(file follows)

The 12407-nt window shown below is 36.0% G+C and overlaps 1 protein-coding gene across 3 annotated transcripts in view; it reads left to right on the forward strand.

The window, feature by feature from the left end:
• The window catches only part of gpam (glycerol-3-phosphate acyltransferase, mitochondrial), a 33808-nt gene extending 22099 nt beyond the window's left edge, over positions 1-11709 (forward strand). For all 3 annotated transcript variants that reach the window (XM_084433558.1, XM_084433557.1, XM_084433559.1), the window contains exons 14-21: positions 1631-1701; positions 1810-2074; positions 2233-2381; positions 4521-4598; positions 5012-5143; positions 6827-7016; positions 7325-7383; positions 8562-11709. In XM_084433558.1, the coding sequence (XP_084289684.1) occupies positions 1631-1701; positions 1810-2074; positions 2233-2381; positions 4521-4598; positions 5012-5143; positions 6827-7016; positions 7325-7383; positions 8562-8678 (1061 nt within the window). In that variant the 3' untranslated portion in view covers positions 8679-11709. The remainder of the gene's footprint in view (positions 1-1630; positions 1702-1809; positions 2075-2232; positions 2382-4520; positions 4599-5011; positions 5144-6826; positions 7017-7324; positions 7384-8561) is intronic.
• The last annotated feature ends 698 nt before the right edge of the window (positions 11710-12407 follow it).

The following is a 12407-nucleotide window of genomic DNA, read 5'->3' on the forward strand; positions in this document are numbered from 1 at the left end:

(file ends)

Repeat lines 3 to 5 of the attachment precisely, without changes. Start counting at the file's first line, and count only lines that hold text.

• The window catches only part of gpam (glycerol-3-phosphate acyltransferase, mitochondrial), a 33808-nt gene extending 22099 nt beyond the window's left edge, over positions 1-11709 (forward strand). For all 3 annotated transcript variants that reach the window (XM_084433558.1, XM_084433557.1, XM_084433559.1), the window contains exons 14-21: positions 1631-1701; positions 1810-2074; positions 2233-2381; positions 4521-4598; positions 5012-5143; positions 6827-7016; positions 7325-7383; positions 8562-11709. In XM_084433558.1, the coding sequence (XP_084289684.1) occupies positions 1631-1701; positions 1810-2074; positions 2233-2381; positions 4521-4598; positions 5012-5143; positions 6827-7016; positions 7325-7383; positions 8562-8678 (1061 nt within the window). In that variant the 3' untranslated portion in view covers positions 8679-11709. The remainder of the gene's footprint in view (positions 1-1630; positions 1702-1809; positions 2075-2232; positions 2382-4520; positions 4599-5011; positions 5144-6826; positions 7017-7324; positions 7384-8561) is intronic.
• The last annotated feature ends 698 nt before the right edge of the window (positions 11710-12407 follow it).

The following is a 12407-nucleotide window of genomic DNA, read 5'->3' on the forward strand; positions in this document are numbered from 1 at the left end: